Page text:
Chapter four: Death Row
Barney looked on proudly as his finest haircut of the month walked from the shop. The lad had wanted his hair cut by Chris, but there had been too many people in the queue ahead of him, forcing him to settle on Barney. And he had shown him what real barbery was all about. The haircut had been a peach. A non-technical short back and sides job, low difficulty certainly, but executed with beautiful panache nonetheless. Even and neat on the top, tapered to geometric perfection around the ears and the back of the neck. Barbery at its finest, he thought to himself, from one of the best exponents of the art in the west of Scotland.
He glanced at the other two to see if they'd noticed, but Chris was too busy discussing the on-going plight of Partick Thistle, while Wullie was contemplating the exact nature of the relationship between Laurence Olivier and Danny Kaye. Barney shrugged. If they were too busy discussing trivialities to notice real genius, then that was their problem.
He turned and surveyed the shop, feeling good about himself. A warm glow. Like the pilot who lands the plane in a storm without a bump, or the teacher who discovers the one pupil in a thousand who understands triple differentiation, the barber who carries out the perfect haircut has reason to be proud.
It was a small shop. A row of four chairs along one side next to the great bank of mirrors, and a long cushioned bench along the other, upon which the customers awaited their fate. Wullie worked the chair nearest the window, Chris next to him, then there lay an empty chair, occasionally filled on busy Saturdays by a young girl moonlighting from an expensive hairdressers in Kelvinside. At the back of the shop, working the fourth chair, was Barney, and he resented it. Behind him was a small alcove, making the room into a slight L-shape, where there was a fifth seat, a seat which hadn't been worked since the great hair rush of the late seventies, when every man in Britain had wanted a perm, so that they could look as much of an idiot as everyone else. It was some surprise to Barney that he had not been relegated all the way back there.
There'd been a time when he'd had possession of the coveted window seat – for some fifteen years in fact – but he'd been ousted late one Friday afternoon in a bloodless coup. Wullie had been after the chair for some time and, using the fact that his father owned the shop to his advantage, he'd executed a manoeuvre that had relegated Barney to the back of the room. It'd been the talk of the shop for some time – the talk of hushed voices – but gradually the affair had quietened down, as Wullie had known it would, and they'd settled back into a steady routine.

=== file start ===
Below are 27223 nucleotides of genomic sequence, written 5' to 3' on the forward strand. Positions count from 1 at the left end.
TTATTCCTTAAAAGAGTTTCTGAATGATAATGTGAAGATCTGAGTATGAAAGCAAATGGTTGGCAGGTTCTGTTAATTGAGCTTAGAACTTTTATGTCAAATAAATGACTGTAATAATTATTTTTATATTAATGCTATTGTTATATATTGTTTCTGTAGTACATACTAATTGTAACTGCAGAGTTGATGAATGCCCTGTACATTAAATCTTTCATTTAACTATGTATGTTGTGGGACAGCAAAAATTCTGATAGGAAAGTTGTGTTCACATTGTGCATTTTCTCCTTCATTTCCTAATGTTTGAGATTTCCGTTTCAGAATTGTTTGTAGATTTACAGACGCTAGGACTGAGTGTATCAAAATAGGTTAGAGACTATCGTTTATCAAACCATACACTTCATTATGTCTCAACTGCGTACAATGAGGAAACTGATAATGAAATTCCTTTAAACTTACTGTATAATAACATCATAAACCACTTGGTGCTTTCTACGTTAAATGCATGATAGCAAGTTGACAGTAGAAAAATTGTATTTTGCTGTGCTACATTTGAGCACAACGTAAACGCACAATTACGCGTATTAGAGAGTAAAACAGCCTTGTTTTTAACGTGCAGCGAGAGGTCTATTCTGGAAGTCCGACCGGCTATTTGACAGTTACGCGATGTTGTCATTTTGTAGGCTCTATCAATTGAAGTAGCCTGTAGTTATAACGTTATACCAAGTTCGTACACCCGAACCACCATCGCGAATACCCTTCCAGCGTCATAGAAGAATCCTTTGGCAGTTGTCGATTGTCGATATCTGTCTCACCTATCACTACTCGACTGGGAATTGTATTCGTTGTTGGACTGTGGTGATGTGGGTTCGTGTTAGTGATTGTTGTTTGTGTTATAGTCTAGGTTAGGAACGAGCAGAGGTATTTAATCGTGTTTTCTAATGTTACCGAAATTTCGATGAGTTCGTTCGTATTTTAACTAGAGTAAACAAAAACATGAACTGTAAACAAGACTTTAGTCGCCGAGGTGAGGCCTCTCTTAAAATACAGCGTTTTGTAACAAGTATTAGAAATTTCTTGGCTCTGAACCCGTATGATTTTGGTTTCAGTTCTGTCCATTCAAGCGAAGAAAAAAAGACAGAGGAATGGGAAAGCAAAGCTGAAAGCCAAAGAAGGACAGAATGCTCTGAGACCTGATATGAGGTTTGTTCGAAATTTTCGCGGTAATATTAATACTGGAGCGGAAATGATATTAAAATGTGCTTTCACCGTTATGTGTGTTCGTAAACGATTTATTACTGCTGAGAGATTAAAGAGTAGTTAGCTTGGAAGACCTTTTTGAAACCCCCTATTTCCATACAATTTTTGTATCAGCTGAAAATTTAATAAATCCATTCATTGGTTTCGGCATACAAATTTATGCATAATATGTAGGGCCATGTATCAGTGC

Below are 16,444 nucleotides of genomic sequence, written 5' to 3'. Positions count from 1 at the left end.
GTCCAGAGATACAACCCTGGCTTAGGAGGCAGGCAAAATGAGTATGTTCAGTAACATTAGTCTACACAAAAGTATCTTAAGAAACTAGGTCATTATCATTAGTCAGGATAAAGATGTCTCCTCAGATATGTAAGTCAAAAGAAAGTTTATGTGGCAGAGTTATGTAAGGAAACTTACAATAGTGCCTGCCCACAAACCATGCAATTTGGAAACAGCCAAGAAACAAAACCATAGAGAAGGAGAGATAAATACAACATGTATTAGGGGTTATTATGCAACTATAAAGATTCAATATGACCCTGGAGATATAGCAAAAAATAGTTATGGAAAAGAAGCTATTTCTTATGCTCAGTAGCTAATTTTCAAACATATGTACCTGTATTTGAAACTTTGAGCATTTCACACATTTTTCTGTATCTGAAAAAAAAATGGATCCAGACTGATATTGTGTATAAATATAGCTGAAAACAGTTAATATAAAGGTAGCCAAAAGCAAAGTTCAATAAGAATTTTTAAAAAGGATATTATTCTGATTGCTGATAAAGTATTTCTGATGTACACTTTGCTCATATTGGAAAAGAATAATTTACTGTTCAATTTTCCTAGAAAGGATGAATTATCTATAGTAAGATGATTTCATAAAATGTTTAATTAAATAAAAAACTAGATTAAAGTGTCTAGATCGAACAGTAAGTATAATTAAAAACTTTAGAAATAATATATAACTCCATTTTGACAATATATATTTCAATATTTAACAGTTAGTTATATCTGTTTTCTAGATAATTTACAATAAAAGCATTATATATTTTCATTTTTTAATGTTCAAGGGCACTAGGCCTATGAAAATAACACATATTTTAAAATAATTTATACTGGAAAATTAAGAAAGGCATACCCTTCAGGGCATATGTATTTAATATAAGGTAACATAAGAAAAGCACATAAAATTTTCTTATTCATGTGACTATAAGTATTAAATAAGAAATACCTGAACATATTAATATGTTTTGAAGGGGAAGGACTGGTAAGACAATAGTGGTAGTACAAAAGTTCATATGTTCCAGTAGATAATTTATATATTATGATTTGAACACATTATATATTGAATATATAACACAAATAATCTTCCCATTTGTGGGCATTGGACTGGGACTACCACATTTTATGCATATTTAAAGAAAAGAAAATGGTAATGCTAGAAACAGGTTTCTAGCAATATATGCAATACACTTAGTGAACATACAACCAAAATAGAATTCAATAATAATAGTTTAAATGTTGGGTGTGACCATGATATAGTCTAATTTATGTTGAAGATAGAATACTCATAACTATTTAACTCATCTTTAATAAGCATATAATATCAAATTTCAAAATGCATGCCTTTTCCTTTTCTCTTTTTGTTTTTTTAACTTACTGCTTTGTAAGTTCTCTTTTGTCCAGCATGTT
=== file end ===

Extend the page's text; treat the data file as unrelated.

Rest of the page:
However, it had widened the gap between Barney and the other two men. They shared no interests whatsoever and consequently no conversation. And they also shared very few customers, most of them preferring to go to the younger men. Barney was left with a few old boys whose hair he had been cutting for years, a few men who didn't care, and the odd stray first-timers who didn't know any better.
He looked over the queue of ten people crammed onto the seat and realised there were none who fitted any of the required categories. They would all be waiting for one of the other two bastards. However, he still had the post-dream-haircut glow about him. Surely at least one of them would have surveyed the majesty of the hair on the bloke who had just left. Surely brilliance such as that would not go unnoticed.
He looked at the row of men, each with their private thoughts about the ordeal awaiting them. A mini-Death Row. Some sat with anticipatory relish, some were nervous, some were angry, present only on the instructions of their wives. Or mothers.
'Who's next?' said Barney, with the confident air of a fighter who takes on all comers.
Like a row of disciples denying all knowledge of Jesus under the scrutiny of an awkward centurion, most of the ten stared blankly ahead, ignoring him as best they could. The two or three nearest him felt obliged to shake their heads, although only one of them could do it while looking him in the eye. Barney gave them an incredulous stare, but since they were all ignoring him, it was wasted. A change in strategy was required.